It was 2005, when Roche launched the first NGS sequencer called the Genome Sequencer 20 (GS 20). This device was able to achieve read length of approx. 100 bp, with a total data output of approx. 20 Mbp per run.
As a consequence, sequencing of a bacterial genome of 5 Mbp (e.g. E. coli) with 20-fold coverage required 5 individual runs on the GS 20. Sequencing costs were in the range of several tens of thousands Euros, bringing the cost compared to Sanger sequencing down 10-fold.
Looking back it’s also difficult to imagine for me, that the GS 20 software at that time could handle genomes of a max size of 50 Mbp only.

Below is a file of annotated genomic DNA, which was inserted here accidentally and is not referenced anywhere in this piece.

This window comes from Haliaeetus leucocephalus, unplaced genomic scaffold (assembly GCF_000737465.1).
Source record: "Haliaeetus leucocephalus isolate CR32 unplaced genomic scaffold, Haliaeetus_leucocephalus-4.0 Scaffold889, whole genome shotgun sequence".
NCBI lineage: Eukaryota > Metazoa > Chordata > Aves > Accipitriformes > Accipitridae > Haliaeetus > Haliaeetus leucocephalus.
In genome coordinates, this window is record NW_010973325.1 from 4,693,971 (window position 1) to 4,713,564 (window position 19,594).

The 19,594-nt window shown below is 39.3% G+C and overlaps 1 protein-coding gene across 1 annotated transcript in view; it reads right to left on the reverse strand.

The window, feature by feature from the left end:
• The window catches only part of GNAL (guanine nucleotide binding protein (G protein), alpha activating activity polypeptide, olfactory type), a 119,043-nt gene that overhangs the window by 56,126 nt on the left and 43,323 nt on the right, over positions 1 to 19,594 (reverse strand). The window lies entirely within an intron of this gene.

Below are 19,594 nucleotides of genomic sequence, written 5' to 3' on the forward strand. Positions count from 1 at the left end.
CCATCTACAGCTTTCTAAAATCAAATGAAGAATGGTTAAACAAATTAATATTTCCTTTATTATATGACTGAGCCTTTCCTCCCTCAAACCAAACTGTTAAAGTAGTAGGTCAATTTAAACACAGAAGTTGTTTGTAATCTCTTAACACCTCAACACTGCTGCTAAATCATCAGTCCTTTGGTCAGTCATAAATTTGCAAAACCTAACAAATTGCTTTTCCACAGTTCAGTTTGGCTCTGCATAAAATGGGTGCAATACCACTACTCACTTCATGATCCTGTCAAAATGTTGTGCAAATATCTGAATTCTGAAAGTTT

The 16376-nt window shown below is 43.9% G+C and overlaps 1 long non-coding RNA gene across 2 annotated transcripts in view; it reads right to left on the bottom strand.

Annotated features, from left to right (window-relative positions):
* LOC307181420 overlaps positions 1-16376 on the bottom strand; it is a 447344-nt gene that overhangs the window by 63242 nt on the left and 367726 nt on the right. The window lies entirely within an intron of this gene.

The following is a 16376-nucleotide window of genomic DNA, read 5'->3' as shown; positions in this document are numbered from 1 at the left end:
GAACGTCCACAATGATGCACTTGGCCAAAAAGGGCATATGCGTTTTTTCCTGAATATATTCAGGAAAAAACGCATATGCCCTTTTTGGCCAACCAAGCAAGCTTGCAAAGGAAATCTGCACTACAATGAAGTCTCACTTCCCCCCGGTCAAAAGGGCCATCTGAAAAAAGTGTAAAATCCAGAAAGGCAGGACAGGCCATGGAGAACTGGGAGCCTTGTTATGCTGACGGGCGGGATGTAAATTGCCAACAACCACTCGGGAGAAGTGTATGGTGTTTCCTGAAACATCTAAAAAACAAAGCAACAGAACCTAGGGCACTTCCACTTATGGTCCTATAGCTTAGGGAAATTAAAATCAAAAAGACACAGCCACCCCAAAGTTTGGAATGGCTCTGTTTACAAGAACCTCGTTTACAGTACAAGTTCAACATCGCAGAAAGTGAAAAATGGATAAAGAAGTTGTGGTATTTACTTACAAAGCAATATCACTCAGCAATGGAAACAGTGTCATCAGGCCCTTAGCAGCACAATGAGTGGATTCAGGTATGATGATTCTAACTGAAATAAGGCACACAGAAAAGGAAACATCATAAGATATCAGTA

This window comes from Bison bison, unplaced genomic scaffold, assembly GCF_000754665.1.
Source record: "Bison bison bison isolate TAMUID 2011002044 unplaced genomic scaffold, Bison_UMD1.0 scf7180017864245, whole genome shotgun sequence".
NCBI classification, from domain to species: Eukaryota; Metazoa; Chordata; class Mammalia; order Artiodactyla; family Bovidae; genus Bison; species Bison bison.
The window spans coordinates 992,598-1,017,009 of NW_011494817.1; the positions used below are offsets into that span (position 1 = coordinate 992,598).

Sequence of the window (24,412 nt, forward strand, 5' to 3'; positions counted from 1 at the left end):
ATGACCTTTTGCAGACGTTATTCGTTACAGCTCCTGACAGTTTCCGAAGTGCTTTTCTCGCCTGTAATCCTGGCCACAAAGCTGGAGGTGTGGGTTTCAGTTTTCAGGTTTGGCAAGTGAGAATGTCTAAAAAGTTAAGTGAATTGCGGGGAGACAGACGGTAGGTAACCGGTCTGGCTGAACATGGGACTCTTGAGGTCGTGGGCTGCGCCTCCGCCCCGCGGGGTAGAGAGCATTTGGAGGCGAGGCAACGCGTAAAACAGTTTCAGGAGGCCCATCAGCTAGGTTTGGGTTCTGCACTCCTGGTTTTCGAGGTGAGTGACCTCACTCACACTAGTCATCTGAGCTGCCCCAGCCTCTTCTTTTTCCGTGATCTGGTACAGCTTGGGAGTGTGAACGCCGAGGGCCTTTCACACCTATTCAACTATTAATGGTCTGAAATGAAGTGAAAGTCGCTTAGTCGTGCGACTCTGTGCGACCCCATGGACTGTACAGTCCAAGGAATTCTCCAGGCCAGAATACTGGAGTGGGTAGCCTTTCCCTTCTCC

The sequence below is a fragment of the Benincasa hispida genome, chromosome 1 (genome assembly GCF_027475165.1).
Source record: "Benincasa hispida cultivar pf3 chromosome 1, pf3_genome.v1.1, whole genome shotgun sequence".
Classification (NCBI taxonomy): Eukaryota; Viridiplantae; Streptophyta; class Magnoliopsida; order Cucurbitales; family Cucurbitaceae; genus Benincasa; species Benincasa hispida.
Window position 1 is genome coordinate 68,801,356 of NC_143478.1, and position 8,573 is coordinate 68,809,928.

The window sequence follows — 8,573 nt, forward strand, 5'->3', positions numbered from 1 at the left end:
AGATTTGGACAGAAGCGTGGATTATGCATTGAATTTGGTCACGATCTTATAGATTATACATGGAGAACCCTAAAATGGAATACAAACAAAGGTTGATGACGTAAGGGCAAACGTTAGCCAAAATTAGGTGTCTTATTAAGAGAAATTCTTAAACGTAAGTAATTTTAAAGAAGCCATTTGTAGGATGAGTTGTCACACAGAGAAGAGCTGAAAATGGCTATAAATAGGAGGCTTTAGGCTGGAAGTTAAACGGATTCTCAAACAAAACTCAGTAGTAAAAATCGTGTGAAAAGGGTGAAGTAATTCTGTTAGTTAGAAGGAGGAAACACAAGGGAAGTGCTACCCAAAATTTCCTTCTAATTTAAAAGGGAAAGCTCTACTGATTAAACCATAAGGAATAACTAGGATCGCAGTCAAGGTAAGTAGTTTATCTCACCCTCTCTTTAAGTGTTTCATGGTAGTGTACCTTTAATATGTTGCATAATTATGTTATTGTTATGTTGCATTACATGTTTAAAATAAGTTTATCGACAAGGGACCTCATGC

Since then, 5 major leaps in the Roche/454 sequencer’s development took place:
- GS 20 to GS FLX
- GS FLX to GS FLX with Titanium chemistry
- Launch of the desktop sequencer GS Junior
- GS FLX Titanium to FLX+
- FLX + to FLX++ sequencing (new GS FLX software v2.8)
This all happened in only 7 years.
The current Roche/454 FLX++ chemistry enables read length up to 1100 bp and read outputs of up to 1.2 Gbp per run. As a consequence, today, 8 years later, sequencing of a 5 Mbp bacterial strain can be done on a ¼ plate of a full run. The 9-10-fold longer reads make a great difference in respect to contig length and contig number of the genome assembly.
Meanwhile other NGS sequencers dominate the market. Nevertheless the Roche /454 technology is still of superior quality for de-novo sequencing of genomes of any size and for amplicon sequencing.